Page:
In addition to furniture design, Italy has also set trends for industrial design with first protype of the light Luminator Bernocchi in 1928. The Moka pot, designed by Alfonso Bialetti, was a ground-breaking design upon its release in 1933, and continues to be manufactured to this day with few modifications. Olivetti is notable for its office and electronic equipment designs, most notably the Programma 101 computer (1964) and the Valentine portable typewriter (1969) designed by Ettore Sottsass.
Italy also is very influential in car design, and has produced some of the greatest status symbols of the century. The automobile industry in the nation (formerly the vehicle industry in Italy) is a quite large employer in the country, with a labour force of over 196,000 (2004) working in the industry. Italy is the fifth largest automobile producer in Europe (2006). Over the ages, Italian cars have been recognized worldwide for their stylishness and practicality. Famous Italian cars include the Alfa Romeo converitbles of the 1950s and the Ferrari Spider and Ferrari Formula supercars. There are also several symbolic vehicle types which are less luxurious than those cars, such as the iconic Fiat Topolino and Fiat 500, and the symbolic Vespa Piaggio, which became one of the most fashionable and affordable vehicles in Italy after World War II, being first produced in 1946. Italy is also home to world-renowned car design firms such as Pininfarina, Zagato, Italdesign, and Bertone.
Italian fashion is amongst the world's most important fashion designs, such as those of France, Germany, United States, Great Britain and Japan. Fashion has always been an important part of the culture of Italy, and its society. Italian designs began become one of Europe's main trendsetters ever since the 11th–16th centuries, when artistic development in Italy was at its peak. Cities such as Venice, Milan, Florence and Vicenza started to produce luxury goods, hats, cosmetics, jewelry and rich fabrics. During the 17th–early 20th centuries, Italian fashion lost its importance, and Europe's main trendsetter became France, as French fashion began to become hugely popular, ever since luxury dresses began to be designed for the courtiers of Louis XIV. However, since the 1951–53 fashion soirées held by Giovanni Battista Giorgini in Florence, the "Italian school" started to compete with the French haute couture, as labels such as Ferragamo and Gucci began to contend with Chanel and Dior. Currently, Milan, (Italy's center of design) is considered the true fashion capital of the world, according to the 2009 Global Language Monitor, and Rome ranked 4th. Both these cities annually compete with other major international centres, such as Paris, New York City, London and Tokyo.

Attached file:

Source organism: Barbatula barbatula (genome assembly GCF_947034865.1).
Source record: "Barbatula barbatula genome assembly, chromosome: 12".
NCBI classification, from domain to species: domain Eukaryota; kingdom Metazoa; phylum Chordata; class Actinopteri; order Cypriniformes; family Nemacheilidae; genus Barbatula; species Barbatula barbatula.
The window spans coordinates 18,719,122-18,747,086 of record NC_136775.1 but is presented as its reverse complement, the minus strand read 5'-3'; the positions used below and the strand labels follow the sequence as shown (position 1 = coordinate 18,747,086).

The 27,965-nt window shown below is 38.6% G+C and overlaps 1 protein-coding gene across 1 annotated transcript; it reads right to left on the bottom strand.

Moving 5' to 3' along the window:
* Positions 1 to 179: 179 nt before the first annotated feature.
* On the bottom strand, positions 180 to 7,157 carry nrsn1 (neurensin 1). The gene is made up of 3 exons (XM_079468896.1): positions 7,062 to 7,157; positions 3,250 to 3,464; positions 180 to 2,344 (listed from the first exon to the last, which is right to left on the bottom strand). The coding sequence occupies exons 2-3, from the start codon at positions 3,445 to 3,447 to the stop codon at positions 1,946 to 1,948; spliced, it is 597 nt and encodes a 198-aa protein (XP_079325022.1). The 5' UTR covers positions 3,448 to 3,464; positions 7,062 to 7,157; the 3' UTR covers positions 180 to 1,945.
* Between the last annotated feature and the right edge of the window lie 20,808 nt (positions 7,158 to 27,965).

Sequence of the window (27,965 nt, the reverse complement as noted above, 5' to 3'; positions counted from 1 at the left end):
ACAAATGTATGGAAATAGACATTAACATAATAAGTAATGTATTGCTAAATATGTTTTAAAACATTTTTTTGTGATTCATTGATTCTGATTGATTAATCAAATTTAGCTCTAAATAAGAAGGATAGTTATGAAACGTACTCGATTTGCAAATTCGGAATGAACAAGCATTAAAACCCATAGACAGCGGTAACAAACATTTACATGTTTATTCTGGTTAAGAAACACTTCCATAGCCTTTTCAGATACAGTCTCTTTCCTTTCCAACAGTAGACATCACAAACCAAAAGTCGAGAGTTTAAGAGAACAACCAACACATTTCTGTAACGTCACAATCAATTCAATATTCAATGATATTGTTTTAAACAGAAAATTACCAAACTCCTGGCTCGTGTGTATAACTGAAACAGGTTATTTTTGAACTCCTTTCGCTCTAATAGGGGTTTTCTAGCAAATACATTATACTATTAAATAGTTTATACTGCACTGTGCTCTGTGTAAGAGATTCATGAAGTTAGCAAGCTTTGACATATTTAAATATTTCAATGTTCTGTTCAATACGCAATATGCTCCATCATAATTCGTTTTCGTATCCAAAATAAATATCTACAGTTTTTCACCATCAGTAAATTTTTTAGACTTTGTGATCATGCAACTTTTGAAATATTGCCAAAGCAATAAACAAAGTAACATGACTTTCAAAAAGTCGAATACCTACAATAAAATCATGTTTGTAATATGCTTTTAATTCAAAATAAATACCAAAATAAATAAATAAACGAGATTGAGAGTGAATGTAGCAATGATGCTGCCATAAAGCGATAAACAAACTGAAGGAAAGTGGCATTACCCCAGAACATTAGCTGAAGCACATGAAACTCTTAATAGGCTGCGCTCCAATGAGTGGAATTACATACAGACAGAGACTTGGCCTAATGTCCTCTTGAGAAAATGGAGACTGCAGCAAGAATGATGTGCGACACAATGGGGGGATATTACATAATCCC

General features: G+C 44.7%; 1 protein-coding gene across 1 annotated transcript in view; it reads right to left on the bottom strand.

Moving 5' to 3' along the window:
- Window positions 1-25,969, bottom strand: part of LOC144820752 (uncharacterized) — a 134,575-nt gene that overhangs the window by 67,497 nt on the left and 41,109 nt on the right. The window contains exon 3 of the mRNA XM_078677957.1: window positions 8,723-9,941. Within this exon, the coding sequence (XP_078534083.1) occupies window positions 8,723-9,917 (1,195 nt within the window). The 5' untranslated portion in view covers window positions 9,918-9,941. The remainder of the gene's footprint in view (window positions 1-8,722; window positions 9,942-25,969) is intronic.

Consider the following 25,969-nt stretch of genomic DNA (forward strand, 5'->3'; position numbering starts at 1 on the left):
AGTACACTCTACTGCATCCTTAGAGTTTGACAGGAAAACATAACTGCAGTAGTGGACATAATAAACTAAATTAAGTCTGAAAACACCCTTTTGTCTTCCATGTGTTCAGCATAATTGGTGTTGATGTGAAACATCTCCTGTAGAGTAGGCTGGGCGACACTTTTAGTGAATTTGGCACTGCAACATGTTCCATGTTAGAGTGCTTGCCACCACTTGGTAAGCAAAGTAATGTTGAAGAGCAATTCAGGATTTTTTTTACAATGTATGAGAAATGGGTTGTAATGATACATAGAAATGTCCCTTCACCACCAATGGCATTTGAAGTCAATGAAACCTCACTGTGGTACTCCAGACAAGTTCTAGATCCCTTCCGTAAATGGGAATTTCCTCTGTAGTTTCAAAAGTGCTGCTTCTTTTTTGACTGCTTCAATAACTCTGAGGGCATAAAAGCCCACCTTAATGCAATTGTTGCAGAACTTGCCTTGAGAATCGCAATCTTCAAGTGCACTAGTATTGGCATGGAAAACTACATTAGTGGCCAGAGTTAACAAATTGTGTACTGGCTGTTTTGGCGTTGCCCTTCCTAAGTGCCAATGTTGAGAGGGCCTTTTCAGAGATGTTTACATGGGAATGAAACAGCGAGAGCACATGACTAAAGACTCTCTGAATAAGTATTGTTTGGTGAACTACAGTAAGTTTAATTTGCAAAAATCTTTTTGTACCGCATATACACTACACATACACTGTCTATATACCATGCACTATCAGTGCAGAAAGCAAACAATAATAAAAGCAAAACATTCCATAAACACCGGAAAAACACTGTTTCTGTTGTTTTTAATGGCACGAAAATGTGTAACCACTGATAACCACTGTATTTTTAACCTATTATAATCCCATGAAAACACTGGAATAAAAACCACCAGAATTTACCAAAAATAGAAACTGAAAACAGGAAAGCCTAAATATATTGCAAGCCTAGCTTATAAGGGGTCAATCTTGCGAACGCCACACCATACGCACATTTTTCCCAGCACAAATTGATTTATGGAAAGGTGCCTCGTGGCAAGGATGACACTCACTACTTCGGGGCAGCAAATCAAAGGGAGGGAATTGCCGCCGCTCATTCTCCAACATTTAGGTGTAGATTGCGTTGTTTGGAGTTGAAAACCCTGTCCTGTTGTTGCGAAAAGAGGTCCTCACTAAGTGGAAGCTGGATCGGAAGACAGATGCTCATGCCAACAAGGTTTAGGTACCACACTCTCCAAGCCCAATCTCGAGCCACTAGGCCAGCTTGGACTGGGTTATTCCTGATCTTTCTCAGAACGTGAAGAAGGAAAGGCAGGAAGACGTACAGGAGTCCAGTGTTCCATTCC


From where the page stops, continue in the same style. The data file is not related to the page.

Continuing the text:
Examples of major Italian fashion houses are: Gucci, Armani, Emilio Pucci, Valentino, Prada, Dolce & Gabbana, Ferragamo, Roberto Cavalli, Trussardi, Versace, Krizia, Etro, Miu Miu, Laura Biagiotti, Max Mara, Fendi, Moschino, Missoni, Benetton and Brioni (fashion), to name a few. Italy also is home to many fashion magazines, such as Grazia, Vogue Italia, Vera, Chi, Gioia and Donna. Other Italian accessory and jewelry brands, such as Bulgari are amongst the most important in the world. Milanese company Luxottica is currently the world's most successful eyewear company, with a revenue of €5.202 billion (2008), an operating income of €749.8 million (2008) and a profit of €379.7 million. Commercially, Italian Milan-based fashion design is far more successful than its Parisian rival. Armani is well known for its minimalism and sophisticated style, Versace for its extravagant and ultra-luxurious lines, Gucci for its symbolic chicness and style, Prada for its glitz and glamour, Valentino for its supreme elegance, Dolce & Gabbana for its fantasious and outrageous dresses, Romeo Gigli for its romantic and creative ideas and Moschino for its smart/casual outfits and T-shirts.